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Landlords are banned from using Commonwealth name

HOMEOWNERS and landlords looking to cash in on the influx of visitors to Glasgow this summer have been banned from using the words "Commonwealth Games" when advertising accommodation for rent.

Event organisers have told the classified website Gumtree to remove adverts which offer accommodation explicitly referring to the Games in the headline.

The clampdown is the latest sign of the 2014 Games team getting tough with people seeking to make money from the event who are not official sponsors. It comes after controversy over the way the Olympic brand was protected during London 2012.

A spokeswoman for the Games said the move was to discourage fraudsters and stop those seeking accommodation from being given the impression that property has an official connection to Glasgow 2014.

The Commonwealth Games is expected to bring a multi-million windfall for the city, with visitors from all over the globe arriving for two weeks of competition at the end of July.

Hotel rooms are predicted to be booked solid in the weeks around the event, while rented accommodation will be at a premium as landlords raise their rates to share in the bonanza.

Estate agents Countrywide have predicted those making some properties available to visitors for the Games could expect to get between £2000 and £2500 a week, six times the amount a tenant could expect to pay to rent the property on a long-term basis.

However, the ban on classified adverts using the Games name has drawn complaints from prospective landlords and homeowners.

Some placing adverts on Gumtree are getting round the ban by posting them under the heading "Glasgow Games", or "Common Wealth Games". One said: "I can't understand why the Games organisers are trying to cause problems for people advertising their flats - surely this will make it harder for visitors? I don't think it's right they can claim copyright of the word Commonwealth. They are being too heavy-handed."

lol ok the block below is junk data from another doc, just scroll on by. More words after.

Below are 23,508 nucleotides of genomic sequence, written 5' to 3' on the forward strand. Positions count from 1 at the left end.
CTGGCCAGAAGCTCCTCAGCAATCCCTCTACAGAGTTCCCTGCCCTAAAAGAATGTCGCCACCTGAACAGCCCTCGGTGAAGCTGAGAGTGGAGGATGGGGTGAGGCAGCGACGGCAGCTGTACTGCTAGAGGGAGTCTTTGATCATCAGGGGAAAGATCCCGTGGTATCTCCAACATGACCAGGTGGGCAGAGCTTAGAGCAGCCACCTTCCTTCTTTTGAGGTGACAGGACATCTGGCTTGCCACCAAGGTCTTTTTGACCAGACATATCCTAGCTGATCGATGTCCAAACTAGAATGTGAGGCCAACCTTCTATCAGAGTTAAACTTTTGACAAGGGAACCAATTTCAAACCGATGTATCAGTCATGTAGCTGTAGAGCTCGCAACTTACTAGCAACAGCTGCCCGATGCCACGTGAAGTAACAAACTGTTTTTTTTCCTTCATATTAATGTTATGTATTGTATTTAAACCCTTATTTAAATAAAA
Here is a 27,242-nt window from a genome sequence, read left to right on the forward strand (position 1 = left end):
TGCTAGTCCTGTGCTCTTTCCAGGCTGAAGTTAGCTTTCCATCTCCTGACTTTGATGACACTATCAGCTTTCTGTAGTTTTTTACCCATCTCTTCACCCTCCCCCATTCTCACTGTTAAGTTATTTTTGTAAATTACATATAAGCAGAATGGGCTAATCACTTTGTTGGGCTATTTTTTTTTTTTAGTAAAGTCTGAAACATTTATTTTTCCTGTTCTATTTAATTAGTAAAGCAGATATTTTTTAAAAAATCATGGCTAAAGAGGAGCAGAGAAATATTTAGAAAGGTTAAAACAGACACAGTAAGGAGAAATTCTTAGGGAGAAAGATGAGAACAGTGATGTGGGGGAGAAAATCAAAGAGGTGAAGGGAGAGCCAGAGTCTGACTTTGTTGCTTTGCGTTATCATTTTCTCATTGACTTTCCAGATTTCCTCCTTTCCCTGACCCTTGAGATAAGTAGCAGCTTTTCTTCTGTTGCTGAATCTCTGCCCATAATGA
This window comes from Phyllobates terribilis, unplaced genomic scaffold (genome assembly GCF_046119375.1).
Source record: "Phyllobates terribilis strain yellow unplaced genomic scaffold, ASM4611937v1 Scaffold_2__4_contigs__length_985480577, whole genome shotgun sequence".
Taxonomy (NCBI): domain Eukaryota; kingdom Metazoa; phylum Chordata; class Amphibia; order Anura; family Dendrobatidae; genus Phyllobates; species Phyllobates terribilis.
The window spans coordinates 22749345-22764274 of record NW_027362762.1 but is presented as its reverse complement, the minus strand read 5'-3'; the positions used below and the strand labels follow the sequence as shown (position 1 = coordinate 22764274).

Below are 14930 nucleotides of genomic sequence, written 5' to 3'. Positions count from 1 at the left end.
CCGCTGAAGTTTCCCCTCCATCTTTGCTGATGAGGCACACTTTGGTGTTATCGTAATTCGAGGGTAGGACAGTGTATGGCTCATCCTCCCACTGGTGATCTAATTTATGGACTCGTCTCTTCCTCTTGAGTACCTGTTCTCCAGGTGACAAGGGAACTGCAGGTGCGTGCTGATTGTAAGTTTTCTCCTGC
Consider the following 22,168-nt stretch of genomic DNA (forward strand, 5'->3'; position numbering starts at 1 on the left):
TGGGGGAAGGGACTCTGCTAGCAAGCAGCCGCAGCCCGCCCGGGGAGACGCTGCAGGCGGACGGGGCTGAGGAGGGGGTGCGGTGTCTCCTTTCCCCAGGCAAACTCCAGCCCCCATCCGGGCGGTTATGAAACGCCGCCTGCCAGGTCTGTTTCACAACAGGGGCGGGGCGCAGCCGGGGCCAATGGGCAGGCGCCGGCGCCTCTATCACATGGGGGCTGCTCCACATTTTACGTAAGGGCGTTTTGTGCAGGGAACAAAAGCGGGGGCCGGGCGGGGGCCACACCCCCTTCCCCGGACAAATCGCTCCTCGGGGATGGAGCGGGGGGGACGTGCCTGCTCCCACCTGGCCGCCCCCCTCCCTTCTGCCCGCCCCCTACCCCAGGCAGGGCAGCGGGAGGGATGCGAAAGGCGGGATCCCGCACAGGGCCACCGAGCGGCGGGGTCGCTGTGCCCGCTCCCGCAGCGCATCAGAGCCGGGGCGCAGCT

Another said: "I can see both sides of the debate, ie sponsors who paid to be associated with the Commonwealth name, but if there is no competing sponsor trying to make business in the same area, then is it really necessary?

"It's on Gumtree. There can't be any confusion that it's actually endorsed by the organising committee."

Luke Todd, head of customer operations at Gumtree, said the website was "committed to protecting both buyers and sellers who use our site".

He added: "As such, ads which infringe intellectual property rights, such as copyright and trademark rights, are not permitted on Gumtree.

"Such advertisements are prohibited by law and by our policies. As part of our commitment to safety, we collaborate with the owners of intellectual property rights through our notice and takedown programme, which enables rights owners to alert us to content they claim infringes their intellectual property rights."

Branding authorities at London 2012 drew criticism after swooping on a number of seemingly innocuous targets, including a cafe forced to remove the word Olympic from its name despite using it for years. A bakery also had to take down a display of bagels shaped like the Olympic rings.

Commonwealth Games organisers have already stepped in on at least one occasion to stop people making unauthorised use of the Glasgow 2014 logo.

Last month Marco Giannasi, owner of the The Battlefield Rest restaurant near Hampden, was issued with a letter telling him to take down signs bearing the Commonwealth Games symbol and the message Welcome to Battlefield.

A Glasgow 2014 spokeswoman said: "Glasgow 2014 has a responsibility to ensure that unauthorised or fraudulent adverts are not perceived as having any official association with the Games and will only act in cases where we feel there may be confusion, or a danger of customers being misled."

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